Turns out, he was just a soul whose intentions were good. Clearly, he had just been misunderstood. Because here in the flesh, following local fave T-Slam’s opening act at a jam-packed Zappa Shuni Amphitheater in Binyamina, was Eric Burdon.
Less an Animal, more a stomping grandpa with a comfortable paunch, Burdon belted through a tight, blistering mix of greatest hits and newer recordings Thursday night, and was plainly enjoying himself from the get-go. The relentless death threats that led his manager to announce two weeks ago that he’d be canceling this Israel trip? Not a mention. The subsequent cancelation of that cancelation? Not a word. Just a big smile from behind his shades at the start, a “thank you, you’ve been a great audience” at the end, and half a century’s controlled musical mayhem in-between.
The Beatles and Stones contemporary, who’s now 72, was backed by a fine band of mainly veteran players, with Eric McFadden notably adding acoustic guitar flourishes to songs Burdon’s been singing since the 1960s. After opening with the appropriate “When I Was Young,” they gave us the anthemic “Don’t Let Me Be Misunderstood” and “We Gotta Get Out of This Place” fairly early on, Burdon punctuating the latter with a rap about “no more war” and “why can’t we live together” and “praying for some peace in this world.” This was not an Israel-Middle East war zone addition, but a familiar part of the Burdon showcase, a theme that he underlined by wearing a black T-shirt bearing the international peace symbol.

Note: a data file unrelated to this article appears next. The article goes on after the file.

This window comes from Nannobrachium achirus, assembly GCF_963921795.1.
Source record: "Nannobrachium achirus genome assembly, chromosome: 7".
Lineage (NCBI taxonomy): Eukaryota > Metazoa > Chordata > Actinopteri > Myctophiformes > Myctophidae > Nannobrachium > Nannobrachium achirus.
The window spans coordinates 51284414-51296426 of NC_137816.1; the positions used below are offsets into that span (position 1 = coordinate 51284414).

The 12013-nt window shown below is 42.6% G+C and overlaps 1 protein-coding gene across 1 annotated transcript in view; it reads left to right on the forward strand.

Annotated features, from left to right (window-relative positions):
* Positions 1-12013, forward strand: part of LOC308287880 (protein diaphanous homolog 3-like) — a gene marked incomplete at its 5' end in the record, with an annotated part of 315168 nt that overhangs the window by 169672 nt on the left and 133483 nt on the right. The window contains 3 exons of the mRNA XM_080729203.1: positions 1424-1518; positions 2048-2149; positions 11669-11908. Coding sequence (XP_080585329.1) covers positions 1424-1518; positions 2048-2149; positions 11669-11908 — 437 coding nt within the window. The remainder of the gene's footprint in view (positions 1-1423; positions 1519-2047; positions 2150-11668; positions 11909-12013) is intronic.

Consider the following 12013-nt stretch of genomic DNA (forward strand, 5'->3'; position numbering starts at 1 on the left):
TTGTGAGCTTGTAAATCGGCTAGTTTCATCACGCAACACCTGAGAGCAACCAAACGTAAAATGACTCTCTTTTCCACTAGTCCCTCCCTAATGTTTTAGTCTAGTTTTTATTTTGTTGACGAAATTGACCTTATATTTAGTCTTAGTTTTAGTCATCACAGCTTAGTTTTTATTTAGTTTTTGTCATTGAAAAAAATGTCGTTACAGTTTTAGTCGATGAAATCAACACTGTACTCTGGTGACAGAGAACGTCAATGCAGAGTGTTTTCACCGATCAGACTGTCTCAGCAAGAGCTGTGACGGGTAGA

“It’s My Life,” another classic, and one that Bruce Springsteen used to turn into a veritable epic, was short but very sweet. Indeed, because the Binyamina late-night noise regulations meant Burdon barely had an hour on stage, most of the songs were taut and tight, and the better for it.
He did find time for a blues interlude — which moved from “Crawling King Snake,” via “Baby Please Don’t Go” to “Before You Accuse Me” — and proved his voice is pretty much intact. And his recent “Riding on the Bo Diddley Special” meandered enticingly along.
But the highlight, implausibly, was the closing, ridiculously over-familiar “House of the Rising Sun,” an introductory workout for millions of lousy guitarists the world over. How could Burdon, after all these years, make it fresh? Well, he didn’t. He made it mature.
When he sang the verse about “I’m goin’ back to New Orleans/My race is almost run/I’m goin’ back to end my life/Down in the risin’ sun,” he sounded at once feisty and content with the journey traveled. His two keyboard players, on either side of the stage, ramped up the swirling Louisiana swamp backdrop and Burdon, the white boy from Newcastle, showed, after all these years, that he can still roar like a southern preacher.
And then they were gone, leaving the crowd baying for encores. Burdon sent his drummer to explain that they’d have loved to, but evidently “It’s my life, and I’ll do what I want” is no match for the Binyamina city council.
A few minutes later, after most of the crowd had left, some of the musicians came back out to help the crew pack their instruments away. A handful of die-hards called out to Terry Wilson, the bassist, to thank the band for having played Israel after all. He came over, shook hands. “We wanted to be here for two nights,” he said.